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Georgia Secretary of State Raffensperger testifies before special grand jury in Trump election probe

The jury is reviewing a Jan. 2, 2021, phone call in which Trump urged Raffensperger to "find" him enough votes to win the state.
Georgia Secretary of State Brad Raffensperger
Georgia Secretary of State Brad Raffensperger during an interview in Atlanta on Oct. 28. Ron Harris / AP file

Georgia Secretary of State Brad Raffensperger testified Thursday before a special grand jury hearing evidence in an investigation into possible 2020 election interference by former President Donald Trump and others, his office confirmed to NBC News.

Raffensperger is a key witness in Fulton County District Attorney Fani Willis' investigation into whether there were any “coordinated attempts to unlawfully alter the outcome of the 2020 elections” in Georgia.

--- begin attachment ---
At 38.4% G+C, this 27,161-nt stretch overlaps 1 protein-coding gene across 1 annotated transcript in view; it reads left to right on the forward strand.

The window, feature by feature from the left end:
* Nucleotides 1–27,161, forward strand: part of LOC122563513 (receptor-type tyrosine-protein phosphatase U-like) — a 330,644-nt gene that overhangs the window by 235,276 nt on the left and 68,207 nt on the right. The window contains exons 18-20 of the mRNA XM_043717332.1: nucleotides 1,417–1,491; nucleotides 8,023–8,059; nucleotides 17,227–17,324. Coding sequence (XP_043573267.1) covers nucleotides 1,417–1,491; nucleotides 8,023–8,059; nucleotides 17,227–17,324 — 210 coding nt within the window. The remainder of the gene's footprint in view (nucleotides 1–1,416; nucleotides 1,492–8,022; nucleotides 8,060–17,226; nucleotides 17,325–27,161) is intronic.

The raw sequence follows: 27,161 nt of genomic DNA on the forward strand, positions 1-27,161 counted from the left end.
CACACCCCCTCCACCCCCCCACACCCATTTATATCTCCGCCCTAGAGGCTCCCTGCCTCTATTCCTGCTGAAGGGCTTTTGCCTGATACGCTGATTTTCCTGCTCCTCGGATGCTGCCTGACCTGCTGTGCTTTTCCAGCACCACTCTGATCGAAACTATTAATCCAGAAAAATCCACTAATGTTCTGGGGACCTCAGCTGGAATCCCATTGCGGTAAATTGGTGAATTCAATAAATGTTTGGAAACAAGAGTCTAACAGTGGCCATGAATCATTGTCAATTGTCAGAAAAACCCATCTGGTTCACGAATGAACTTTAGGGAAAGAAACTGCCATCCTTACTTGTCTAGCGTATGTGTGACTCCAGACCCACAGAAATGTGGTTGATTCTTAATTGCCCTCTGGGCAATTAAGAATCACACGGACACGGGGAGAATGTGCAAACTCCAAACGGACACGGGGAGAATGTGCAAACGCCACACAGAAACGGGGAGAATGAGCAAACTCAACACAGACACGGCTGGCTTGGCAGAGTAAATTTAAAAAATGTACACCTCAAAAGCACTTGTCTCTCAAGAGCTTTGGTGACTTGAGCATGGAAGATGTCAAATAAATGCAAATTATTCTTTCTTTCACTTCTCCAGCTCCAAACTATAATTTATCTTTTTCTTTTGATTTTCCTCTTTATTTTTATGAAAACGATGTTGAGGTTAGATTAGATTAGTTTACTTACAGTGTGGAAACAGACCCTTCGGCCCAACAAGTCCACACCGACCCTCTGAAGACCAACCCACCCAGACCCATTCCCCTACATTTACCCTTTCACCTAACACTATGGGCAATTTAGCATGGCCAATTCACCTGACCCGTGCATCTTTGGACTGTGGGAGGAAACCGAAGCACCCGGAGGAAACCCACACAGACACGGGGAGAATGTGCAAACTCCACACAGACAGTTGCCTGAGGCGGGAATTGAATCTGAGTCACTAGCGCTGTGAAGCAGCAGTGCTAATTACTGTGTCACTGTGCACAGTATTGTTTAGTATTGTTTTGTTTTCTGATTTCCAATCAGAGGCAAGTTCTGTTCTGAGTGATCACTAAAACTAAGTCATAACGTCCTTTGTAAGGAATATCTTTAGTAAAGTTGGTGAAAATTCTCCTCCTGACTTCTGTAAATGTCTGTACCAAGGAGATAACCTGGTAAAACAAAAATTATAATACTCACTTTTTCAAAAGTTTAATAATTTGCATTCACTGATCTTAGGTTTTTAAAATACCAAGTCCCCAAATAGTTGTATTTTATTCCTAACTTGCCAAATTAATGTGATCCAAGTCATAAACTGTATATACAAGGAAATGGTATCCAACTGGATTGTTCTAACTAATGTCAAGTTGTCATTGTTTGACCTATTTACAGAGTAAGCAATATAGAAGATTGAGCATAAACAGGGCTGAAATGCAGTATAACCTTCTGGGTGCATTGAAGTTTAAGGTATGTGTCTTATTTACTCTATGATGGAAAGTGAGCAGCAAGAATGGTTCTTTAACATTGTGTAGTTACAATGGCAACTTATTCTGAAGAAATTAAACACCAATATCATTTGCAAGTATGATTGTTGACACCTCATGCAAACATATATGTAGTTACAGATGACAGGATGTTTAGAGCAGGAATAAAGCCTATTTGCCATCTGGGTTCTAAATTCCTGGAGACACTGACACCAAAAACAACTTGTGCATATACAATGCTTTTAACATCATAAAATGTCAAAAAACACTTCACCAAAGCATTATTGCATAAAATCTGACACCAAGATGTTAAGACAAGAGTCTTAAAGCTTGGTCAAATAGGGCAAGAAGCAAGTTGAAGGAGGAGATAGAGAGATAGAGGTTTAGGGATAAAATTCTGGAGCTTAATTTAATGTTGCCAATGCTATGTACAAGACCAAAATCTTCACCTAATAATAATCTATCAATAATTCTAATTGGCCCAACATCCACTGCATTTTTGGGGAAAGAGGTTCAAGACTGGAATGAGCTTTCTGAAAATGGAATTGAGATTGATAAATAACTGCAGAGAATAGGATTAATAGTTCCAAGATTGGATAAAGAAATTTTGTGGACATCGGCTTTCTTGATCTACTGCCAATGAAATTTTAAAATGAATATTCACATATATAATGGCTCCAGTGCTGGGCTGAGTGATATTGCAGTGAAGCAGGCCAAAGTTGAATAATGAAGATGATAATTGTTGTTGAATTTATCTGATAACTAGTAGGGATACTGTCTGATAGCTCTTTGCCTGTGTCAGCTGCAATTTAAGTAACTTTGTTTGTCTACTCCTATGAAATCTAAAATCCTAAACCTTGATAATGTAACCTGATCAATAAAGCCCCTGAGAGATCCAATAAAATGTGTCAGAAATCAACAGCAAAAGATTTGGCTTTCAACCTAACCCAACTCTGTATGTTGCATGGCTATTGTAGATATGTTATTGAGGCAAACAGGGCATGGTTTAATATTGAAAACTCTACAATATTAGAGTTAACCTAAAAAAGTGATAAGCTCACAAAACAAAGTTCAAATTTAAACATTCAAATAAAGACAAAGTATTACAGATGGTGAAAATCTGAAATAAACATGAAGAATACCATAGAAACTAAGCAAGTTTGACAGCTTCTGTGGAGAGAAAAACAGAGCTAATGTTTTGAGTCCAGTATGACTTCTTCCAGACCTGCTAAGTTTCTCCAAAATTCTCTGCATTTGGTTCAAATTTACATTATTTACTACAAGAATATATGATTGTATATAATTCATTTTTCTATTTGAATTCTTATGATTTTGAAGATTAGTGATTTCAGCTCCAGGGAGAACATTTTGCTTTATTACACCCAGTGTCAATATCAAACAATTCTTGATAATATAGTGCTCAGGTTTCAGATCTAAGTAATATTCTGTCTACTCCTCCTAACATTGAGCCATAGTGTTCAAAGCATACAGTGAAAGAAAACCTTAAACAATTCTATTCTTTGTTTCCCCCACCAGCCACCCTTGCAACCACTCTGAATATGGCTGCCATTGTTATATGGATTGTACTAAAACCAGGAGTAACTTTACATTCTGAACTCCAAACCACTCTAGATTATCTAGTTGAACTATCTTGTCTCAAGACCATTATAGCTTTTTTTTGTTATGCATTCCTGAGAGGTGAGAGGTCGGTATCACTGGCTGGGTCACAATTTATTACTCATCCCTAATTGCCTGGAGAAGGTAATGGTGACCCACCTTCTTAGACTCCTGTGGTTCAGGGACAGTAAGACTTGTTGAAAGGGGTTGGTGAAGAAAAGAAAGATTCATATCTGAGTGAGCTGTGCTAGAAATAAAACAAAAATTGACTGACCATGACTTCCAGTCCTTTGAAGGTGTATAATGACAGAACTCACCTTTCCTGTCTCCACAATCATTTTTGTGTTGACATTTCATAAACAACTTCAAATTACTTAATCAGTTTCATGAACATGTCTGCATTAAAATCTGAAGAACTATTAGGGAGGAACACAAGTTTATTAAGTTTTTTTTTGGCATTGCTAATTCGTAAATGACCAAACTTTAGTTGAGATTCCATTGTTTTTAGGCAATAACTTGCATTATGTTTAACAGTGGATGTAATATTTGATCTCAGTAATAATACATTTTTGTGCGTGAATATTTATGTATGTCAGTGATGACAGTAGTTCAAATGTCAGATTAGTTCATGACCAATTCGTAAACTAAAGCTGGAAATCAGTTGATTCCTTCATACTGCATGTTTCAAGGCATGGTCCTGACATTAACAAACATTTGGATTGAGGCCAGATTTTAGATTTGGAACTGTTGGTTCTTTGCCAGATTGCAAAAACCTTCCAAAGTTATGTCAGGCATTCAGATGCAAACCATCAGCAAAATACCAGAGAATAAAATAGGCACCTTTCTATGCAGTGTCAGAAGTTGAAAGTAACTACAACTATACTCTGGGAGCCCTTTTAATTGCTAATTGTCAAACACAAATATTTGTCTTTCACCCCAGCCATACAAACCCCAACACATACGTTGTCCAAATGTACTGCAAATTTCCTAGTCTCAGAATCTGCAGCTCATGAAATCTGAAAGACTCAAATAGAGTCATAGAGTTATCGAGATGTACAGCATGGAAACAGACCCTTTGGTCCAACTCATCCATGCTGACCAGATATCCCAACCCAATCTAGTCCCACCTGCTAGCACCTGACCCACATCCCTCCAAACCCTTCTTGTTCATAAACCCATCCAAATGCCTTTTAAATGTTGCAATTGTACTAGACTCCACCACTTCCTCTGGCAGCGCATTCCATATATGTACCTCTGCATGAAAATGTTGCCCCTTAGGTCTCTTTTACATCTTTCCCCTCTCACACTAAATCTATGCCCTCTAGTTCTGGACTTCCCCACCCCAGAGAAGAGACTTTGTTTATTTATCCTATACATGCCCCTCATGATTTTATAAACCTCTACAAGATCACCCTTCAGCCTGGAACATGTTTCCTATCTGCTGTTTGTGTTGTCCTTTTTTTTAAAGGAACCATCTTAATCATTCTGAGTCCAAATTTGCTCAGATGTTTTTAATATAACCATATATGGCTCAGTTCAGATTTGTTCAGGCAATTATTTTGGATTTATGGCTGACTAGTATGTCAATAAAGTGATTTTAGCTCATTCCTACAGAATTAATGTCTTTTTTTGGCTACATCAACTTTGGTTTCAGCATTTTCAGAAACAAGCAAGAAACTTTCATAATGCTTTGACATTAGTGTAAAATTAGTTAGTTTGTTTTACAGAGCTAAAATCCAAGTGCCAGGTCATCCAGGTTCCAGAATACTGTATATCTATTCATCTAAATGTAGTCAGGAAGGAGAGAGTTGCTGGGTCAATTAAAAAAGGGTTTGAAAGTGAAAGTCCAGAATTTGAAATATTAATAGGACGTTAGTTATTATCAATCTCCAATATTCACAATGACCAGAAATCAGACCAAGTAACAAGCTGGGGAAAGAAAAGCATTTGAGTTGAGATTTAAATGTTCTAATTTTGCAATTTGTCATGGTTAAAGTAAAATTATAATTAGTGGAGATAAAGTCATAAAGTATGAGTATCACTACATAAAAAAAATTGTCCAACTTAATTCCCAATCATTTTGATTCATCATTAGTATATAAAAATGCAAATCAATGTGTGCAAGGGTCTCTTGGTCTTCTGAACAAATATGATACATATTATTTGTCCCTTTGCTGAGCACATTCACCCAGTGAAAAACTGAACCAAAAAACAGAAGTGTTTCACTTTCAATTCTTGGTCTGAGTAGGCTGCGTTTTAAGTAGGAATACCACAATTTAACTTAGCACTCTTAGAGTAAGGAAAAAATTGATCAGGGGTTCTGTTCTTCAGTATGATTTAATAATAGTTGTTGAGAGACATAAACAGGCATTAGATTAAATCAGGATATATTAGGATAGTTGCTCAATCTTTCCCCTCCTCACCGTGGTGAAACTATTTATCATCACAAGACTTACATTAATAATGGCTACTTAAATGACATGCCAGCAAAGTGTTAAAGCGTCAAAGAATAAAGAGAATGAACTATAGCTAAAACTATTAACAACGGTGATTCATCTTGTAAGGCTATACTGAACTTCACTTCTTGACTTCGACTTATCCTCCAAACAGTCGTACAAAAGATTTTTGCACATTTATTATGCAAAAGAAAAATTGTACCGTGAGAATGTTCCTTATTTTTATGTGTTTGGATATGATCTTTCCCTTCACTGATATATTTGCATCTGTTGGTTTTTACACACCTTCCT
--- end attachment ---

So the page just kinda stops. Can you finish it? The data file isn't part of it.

Willis is reviewing several incidents, including Trump's Jan. 2, 2021, phone call with Raffensperger in which he urged the state's top election official to overturn Joe Biden's win. “All I want to do is this. I just want to find 11,780 votes, which is one more than we have. Because we won the state,” Trump said in the call.

Raffensperger refused to do as Trump demanded, and pushed back against his claims of election fraud in the state in the same call. His actions enraged Trump, who endorsed the secretary of state's Republican challenger in last week's primary election. Raffensperger defeated his Trump-backed opponent by 19 points.

The secretary of state was one of the first witnesses to be called before the 23-person special grand jury, which was empaneled last month. Willis had asked a judge to seat a grand jury in the case because it can issue subpoenas to people who have refused to cooperate.

Willis told The Associated Press this year that in addition to the Trump-Raffensperger call, her office is also reviewing a phone call between Raffensperger and Sen. Lindsey Graham, R-S.C., in November 2020; the abrupt resignation of the U.S. attorney in Atlanta on Jan. 4, 2021; and comments made during legislative committee hearings about the election in December 2020.

Trump maintained he did nothing wrong in the Raffensperger call, describing it as "perfect."